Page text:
Nicholas Baxter

Blog posts tagged “ego”

New Vessels

Lately I’ve been brainstorming and refining a new artistic vision, taking the opportunity of any downtime between large surgery paintings to complete some smaller, fast-paced still lifes with a much different palette and ambiance.

These pieces utilize clean forms and simple compositions, attempting a confluence of opposites to symbolize the precarity of industrial civilization in the new millennium, the increasing sense of dread among many who see the global destructiveness and the coming end of late-stage capitalism:

Serenity and catastrophe…the mundane and the dramatic…solidity and ethereality.

Like much of my work these pieces are also influenced by Buddhist philosophy, with smooth surfaces representing the perfection of form that simultaneously experiences impermanence: smoke, flames, and ultimately, annihilation. These vessels are bodies facing their inevitable destruction through aging, inflammation and disease.  These vessels are the purification of the ego, burning away its own delusion and illusion.

 

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Endgame II, oil on panel, 6 x 7in, 2012

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Endgame III, oil on board, 6.5 x 7.5in, 2012-13

This budding series is an expansion and evolution of the themes broached in another less recent painting, which of course is also a metaphor for the edifices of civilization and their approaching collapse; the rise and fall of human achievement:

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Endgame I, oil on canvas, 5 x 7in, 2009-12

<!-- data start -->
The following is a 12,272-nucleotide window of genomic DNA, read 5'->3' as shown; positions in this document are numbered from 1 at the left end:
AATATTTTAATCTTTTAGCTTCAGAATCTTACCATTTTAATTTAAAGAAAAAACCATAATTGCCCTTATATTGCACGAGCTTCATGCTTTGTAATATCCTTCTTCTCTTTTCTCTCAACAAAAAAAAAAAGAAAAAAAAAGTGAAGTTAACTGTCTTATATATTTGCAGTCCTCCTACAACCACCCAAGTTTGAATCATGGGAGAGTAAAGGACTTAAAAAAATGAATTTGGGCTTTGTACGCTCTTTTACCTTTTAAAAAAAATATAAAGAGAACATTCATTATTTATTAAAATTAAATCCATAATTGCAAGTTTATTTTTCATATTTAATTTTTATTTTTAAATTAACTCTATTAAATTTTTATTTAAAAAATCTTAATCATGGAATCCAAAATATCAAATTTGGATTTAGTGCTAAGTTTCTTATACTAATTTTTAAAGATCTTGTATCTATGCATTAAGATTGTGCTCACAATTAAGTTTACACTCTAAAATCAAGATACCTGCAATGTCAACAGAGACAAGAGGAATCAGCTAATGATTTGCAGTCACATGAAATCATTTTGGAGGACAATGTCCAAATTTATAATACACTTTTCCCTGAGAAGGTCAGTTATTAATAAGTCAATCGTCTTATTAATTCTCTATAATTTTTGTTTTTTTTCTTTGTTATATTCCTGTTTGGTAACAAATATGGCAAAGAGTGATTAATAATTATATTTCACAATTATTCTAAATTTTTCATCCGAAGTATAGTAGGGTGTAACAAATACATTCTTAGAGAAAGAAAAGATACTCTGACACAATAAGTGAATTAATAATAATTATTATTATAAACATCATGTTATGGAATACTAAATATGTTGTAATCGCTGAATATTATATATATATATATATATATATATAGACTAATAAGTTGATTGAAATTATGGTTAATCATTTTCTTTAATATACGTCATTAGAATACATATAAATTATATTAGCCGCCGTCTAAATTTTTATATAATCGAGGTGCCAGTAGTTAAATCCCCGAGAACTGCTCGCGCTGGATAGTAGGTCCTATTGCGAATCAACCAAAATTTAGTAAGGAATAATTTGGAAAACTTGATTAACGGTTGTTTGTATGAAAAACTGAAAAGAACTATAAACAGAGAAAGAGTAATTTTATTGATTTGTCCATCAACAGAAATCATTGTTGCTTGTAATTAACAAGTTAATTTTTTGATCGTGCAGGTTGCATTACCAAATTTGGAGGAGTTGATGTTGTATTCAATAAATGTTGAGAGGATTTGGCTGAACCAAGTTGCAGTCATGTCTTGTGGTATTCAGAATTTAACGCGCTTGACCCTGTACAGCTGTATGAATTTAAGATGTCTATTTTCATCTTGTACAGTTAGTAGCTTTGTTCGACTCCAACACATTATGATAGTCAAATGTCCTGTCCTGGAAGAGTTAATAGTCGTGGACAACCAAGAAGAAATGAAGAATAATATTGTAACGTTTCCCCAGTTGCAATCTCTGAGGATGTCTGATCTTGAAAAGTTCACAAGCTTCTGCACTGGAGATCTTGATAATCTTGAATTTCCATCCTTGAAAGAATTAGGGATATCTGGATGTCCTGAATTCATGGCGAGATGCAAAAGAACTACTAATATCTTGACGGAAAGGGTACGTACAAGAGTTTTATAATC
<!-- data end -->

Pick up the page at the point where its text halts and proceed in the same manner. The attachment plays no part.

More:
My plan (completely subject to change in the winds of artistic inspiration or be ground in the gears of other life obligations) is to continue to refine these concepts and build up to scenes of larger scale and higher complexity, as I wind down my Apostasy series this year.  Who knows what will actually happen, but I’m excited and nervous about finding new challenges. So stay tuned for more updates on both endeavors.

 

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Small, medium, and large…

 

Second Skin Group Show: Denial Vanitas

Below is a preview of my submission for the Second Skin group show opening this weekend at Copro Gallery in California.

Previously I blogged about the technical process involved in creating this painting here and here.

Thematically, the painting and its title “Denial Vanitas” refers to the pioneering work of Ernest Becker, cultural anthropologist, who studied the phenomenon of mankind’s denial of death.  He came to believe that each individual’s primal fear of death is a subconscious motivational factor in nearly all of our actions–especially in aggressive or violent ones–which culminates, finally, on a societal scale in the form of wars, bigotry, or genocide.

Download the full map of Becker’s ideas here.

This theory coincides with Buddhist teachings on the nature of self, or Ego, as a psychological construct constantly seeking to substantiate itself in concrete terms, as an (ultimately futile) antidote to the fundamental groundlessness and impermanence of existence. A human ego (either individually or collectively) reaches a pathological state when it resorts to acts of aggression or violence in order to claim power and thus prove it exists.

I worked these concepts, using very non-traditional subject matter, into the long tradition of Vanitas still life painting as a statement on the tragic ironies of postmodern consumer culture.

“Denial Vanitas”, oil on panel, 11 x 14in, 2012

Death permeates our lives in these times where everything seems designed and destined for the dumpster, quickly disposed of, after a short and meaningless servitude. Yet surprisingly, a collective denial deepens as the energetic, smooth-skinned bodies and carefree attitudes of the young are fetishized and promoted as the ultimate achievement.  Death is taboo, a relic buried under layers of styrofoam and sealed in cardboard boxes, forgotten in dusty attics and closets. But skeletons emerge from this denial, as wars rage across the earth and the planet’s very life-sustaining capacity threatens to collapse from our industrialized aggression.

Only after we’ve uncovered the denied aspects of our motivations, finding wholeness in a once-fractured psyche, can we truly embrace each fleeting moment and deeply appreciate the preciousness of all life.